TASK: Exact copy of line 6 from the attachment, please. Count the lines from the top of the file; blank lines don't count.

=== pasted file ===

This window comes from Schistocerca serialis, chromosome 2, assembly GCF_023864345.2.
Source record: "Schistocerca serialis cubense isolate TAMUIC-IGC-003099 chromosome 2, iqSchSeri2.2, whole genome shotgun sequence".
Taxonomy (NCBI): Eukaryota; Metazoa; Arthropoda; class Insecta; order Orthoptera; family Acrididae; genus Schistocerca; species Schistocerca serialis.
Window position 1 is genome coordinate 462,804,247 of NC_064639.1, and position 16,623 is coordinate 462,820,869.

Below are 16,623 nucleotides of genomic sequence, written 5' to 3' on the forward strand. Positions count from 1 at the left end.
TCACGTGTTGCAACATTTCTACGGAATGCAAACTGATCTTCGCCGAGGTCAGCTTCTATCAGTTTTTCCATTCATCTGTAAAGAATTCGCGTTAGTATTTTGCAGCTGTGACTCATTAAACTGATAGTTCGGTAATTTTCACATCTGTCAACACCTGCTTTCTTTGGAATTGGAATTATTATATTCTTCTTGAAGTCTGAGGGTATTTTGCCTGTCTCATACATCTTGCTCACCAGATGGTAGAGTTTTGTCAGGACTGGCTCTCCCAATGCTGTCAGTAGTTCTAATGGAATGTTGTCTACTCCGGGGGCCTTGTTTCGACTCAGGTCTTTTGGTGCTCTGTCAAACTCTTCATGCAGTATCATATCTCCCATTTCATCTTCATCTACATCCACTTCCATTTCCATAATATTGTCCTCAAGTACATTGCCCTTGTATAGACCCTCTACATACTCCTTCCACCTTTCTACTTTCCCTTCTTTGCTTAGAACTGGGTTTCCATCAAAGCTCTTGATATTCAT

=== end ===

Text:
TCACGTGTTGCAACATTTCTACGGAATGCAAACTGATCTTCGCCGAGGTCAGCTTCTATCAGTTTTTCCATTCATCTGTAAAGAATTCGCGTTAGTATTTTGCAGCTGTGACTCATTAAACTGATAGTTCGGTAATTTTCACATCTGTCAACACCTGCTTTCTTTGGAATTGGAATTATTATATTCTTCTTGAAGTCTGAGGGTATTTTGCCTGTCTCATACATCTTGCTCACCAGATGGTAGAGTTTTGTCAGGACTGGCTCTCCCAATGCTGTCAGTAGTTCTAATGGAATGTTGTCTACTCCGGGGGCCTTGTTTCGACTCAGGTCTTTTGGTGCTCTGTCAAACTCTTCATGCAGTATCATATCTCCCATTTCATCTTCATCTACATCCACTTCCATTTCCATAATATTGTCCTCAAGTACATTGCCCTTGTATAGACCCTCTACATACTCCTTCCACCTTTCTACTTTCCCTTCTTTGCTTAGAACTGGGTTTCCATCAAAGCTCTTGATATTCAT